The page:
Wednesday, May 22, 2013


Just in the pines on the heather. (And grass!)
My father's family has a cottage in Riel (Google satellite view). It's flanked on one side by heather fields, where ancient post-ringed grave-mounds rise up out of the mists in the mornings, and dune-grasses slowly invade the heather's territory, giving way only to the dwarfed pines that pop up here and there, and the ever-widening paths trodden by horses. The little house, "Hoefke 5", is flanked on the other side by a darkly colourful forest of beech, chestnut, oak, pine and rhododendrons, tended over generations by the family. This is where the family's treasures were buried, during the war, and the reason that some treasures still exist, among us, now. We like to
...eventually Hoefke 5 got a portable phone...
think about this, while exploring the often-dry pond, the fox-dens, and the little craters left by the bombs. Oh. And the neighbours. Many of them farmers, they visit the little Maria Shrine at the edge of the woods, peer towards the windows when they notice somebody's home at Hoefke 5, and generally don't converse much. During my childhood, the closest neighbours had a pig farm. Rows of inedible pig-corn lined the brick road to the heather. Their poultry woke us up in the mornings, and their sweet friendly faces welcomed us home when they noticed us arrive.

Oom Just, Grootmoeder, Sander and Jeroen at het huisje.

Cousins Just and Adrian, hanging out in het huisje.
Hoefke 5 is an old hunting cabin, with thin wooden walls and red/white/blue shutters on the windows. I love the job of going around to open the shutters, upon arriving at the house! There are low counters and a potato box under the kitchen floor. There is a big fireplace and a collection of games, and paintings of dead hunted animals, of course, too. There is a shower-room big enough to dance in, and a little WC with so much thick white paint on the walls that it nearly feels padded. There is a smell of old furniture and damp leaves; of pine trees and sand and soot. There is a warmth left by generations of our family, finding ourselves.

The van Lidth de Jeudes are an interesting family. And by this I mean the particular group of van Lidth de Jeude's who are descended from my Grootmoeder (the cottage in Riel comes, after all, from her uncle, Gerrit Kuijk). Maybe we're unusual in our humour and propensity for speaking frankly (not always a good mix), but we're also adventurous, and thoughtful. There's a strong interest in working with or traveling on the land, as well as an intellectual side. There has also been some attrition from the homeland of the Netherlands, but very little where Riel is concerned. In the van Lidth de Jeude family there is a deep authenticity; a rejection of class and stereotype. Well, in fact, there are certain uncles (and to some extent my own father) who like to strut about in their noble heritage, smoking pipes and serving cookies on ancient delft plates; wearing sweater-vests and drinking jenever elegantly. But these men all seem to suddenly shed their shirts (and sometimes everything else) when the opportunity to use chainsaws, burn brushpiles, and just generally get dirty in the woods presents itself. And it finally occurred to me that this may come from Riel.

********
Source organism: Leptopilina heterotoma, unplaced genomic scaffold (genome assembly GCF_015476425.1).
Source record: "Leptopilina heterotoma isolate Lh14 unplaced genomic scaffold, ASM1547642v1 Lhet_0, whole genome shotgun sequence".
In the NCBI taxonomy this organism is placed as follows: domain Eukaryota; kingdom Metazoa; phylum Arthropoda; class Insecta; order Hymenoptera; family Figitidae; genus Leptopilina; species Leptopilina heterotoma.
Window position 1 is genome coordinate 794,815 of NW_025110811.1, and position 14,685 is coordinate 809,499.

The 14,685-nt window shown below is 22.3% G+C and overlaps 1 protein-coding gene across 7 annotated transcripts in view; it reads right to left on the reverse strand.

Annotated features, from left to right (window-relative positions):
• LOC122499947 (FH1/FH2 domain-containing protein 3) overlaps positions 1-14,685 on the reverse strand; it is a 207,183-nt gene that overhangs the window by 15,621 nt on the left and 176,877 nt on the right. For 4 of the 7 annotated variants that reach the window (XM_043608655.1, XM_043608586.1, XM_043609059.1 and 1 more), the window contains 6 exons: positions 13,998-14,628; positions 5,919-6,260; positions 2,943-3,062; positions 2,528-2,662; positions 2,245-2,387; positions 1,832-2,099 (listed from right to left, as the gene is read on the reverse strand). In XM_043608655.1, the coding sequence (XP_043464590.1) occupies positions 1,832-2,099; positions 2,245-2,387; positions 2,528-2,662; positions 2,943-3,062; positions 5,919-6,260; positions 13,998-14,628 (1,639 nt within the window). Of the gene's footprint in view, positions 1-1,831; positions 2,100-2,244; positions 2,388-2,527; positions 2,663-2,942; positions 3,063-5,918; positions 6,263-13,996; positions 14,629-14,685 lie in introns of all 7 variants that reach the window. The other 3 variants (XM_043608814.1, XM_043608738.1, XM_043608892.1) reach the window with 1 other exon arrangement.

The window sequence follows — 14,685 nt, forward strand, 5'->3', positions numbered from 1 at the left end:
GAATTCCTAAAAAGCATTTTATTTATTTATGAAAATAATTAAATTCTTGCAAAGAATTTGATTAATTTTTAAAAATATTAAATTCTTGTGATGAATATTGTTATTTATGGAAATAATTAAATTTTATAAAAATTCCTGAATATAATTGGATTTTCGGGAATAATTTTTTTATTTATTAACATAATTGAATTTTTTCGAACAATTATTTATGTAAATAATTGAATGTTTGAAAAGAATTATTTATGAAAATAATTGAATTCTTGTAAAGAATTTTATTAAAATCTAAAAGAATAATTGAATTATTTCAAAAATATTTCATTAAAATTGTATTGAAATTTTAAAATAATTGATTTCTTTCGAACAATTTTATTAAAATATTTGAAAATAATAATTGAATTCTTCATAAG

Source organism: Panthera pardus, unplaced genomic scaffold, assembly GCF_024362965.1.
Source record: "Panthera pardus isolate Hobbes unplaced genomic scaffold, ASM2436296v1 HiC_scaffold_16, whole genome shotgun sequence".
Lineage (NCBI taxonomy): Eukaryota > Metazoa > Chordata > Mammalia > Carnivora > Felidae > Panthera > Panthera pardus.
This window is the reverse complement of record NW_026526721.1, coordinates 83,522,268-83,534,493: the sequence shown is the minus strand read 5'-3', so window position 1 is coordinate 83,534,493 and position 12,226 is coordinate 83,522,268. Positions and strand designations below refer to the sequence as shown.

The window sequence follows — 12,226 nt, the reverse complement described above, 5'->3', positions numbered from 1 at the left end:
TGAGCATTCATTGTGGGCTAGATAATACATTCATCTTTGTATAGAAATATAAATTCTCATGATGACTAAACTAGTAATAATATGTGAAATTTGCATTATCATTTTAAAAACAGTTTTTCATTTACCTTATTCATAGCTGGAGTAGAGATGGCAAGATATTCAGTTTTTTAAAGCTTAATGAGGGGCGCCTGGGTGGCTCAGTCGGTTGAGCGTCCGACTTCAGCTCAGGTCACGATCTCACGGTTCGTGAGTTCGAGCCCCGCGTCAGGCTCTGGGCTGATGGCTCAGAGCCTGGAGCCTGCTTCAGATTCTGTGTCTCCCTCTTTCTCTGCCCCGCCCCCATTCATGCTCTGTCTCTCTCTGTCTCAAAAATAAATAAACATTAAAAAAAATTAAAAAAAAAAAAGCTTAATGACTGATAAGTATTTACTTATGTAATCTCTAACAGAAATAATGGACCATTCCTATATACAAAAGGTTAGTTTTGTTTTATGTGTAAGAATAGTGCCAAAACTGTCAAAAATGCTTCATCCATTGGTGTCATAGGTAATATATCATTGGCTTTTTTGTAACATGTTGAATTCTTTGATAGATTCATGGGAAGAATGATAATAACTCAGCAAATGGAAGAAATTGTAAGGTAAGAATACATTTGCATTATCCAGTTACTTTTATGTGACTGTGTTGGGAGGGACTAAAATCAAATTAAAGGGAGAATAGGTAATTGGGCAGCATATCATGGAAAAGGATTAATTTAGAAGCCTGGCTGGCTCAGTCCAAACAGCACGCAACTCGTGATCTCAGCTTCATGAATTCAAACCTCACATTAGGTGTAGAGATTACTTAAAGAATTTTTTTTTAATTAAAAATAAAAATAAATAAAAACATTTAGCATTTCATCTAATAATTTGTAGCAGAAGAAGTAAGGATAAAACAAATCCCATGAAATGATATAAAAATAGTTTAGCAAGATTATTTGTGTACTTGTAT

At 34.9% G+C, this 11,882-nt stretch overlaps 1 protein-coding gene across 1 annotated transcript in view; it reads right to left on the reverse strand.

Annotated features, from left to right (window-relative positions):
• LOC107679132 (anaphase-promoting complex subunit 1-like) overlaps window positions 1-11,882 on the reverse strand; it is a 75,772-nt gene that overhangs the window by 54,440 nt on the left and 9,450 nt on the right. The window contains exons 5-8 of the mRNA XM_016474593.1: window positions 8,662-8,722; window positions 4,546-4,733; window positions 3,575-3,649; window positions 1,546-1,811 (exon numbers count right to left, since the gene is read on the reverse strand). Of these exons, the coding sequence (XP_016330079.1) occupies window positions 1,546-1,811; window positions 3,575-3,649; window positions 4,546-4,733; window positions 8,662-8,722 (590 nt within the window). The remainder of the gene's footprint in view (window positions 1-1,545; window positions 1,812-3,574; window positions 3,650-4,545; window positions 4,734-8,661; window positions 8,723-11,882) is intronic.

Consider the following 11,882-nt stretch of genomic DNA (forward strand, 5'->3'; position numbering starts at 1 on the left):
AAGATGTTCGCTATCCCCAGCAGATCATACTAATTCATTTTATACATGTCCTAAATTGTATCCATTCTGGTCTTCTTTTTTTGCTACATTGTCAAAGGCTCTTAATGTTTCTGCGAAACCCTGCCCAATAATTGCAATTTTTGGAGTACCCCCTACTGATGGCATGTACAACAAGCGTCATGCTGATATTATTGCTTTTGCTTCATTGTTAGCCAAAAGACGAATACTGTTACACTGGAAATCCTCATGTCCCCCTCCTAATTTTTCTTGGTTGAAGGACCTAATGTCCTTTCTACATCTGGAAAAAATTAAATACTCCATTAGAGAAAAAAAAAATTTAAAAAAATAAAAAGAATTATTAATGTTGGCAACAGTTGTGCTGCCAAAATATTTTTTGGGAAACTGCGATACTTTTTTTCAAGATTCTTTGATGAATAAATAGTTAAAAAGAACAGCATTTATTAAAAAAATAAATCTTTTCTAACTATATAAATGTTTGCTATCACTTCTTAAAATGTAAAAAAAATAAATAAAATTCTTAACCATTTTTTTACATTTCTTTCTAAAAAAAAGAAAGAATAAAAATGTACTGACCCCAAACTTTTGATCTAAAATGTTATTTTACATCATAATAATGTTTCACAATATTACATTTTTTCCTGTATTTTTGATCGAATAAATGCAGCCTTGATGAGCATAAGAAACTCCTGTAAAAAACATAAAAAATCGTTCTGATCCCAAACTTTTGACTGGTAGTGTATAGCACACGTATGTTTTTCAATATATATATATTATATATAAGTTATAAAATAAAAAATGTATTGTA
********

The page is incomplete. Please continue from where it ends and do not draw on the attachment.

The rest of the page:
Floris' teepee.
I was chatting with my cousin, a few days ago - the one whose life has meant that he, like I, only lived in the Netherlands at all for a couple of years, and now makes his home in Africa. But, as usual, Riel managed to work its way into our conversation. We cousins - all of us - have deep connections. We're all so close to our own siblings that we choose to get together whenever possible. And cousins like to keep connected, too -- even without words, somehow. I linked to one of those Dutch cousins on LinkedIn, and he replied "but we're always connected, of course". Exactly. For those of us on different continents the visits are rare, indeed, but the connection is still there. Some of this connection may come from our Grootmoeder's -- and now our many parents' -- efforts in keeping the family connected. But Timon and I think that some of it comes from Riel.
Heather: Maya, Emily, Just, Floris, (Allard & Marianne in the top right corner).

Riel is a place where we celebrate life: We play ridiculous games and rituals that feed into our lovely family sense of humour, and we lie down in the heather fields. We run through the sand and the brick roads and the forests. It's a place to drop the pretenses of European society. And Europe has a lot of pretenses. Maybe that's why my father escaped in his early twenties into the BC forests, coming eventually to this island on the pacific coast. I suspect he came here to get out of the pretentious European lifestyle, with its classes and customs and expectations. He came here to be real. And Riel is still in him. His humour is intact, and his relationships, and... he has a veritable rhododendron species garden.

And lucky for us of the next generation, Riel's acorns and chestnuts and beechnuts have planted themselves in our souls, too. We can't live but to look for the changing of the seasons, and to celebrate everything. We play the ridiculously silly games of Riel all over the world, now. When I once asked my 3-year-old cousin, Sander, when his birthday was, he said he didn't know, but he would know it was coming when the snowdrops bloomed. What more is there to life, really, than this?

Riel is a place for people to be authentic; to connect with the family and the land and life, without pretenses. We try so hard to make everything seem shiny... but sometimes in the bare authentic little gatherings of people just being themselves, we find real happiness.

Look deep into nature,
and then you will understand everything better.
~Albert Einstein

This is the legacy of Riel.

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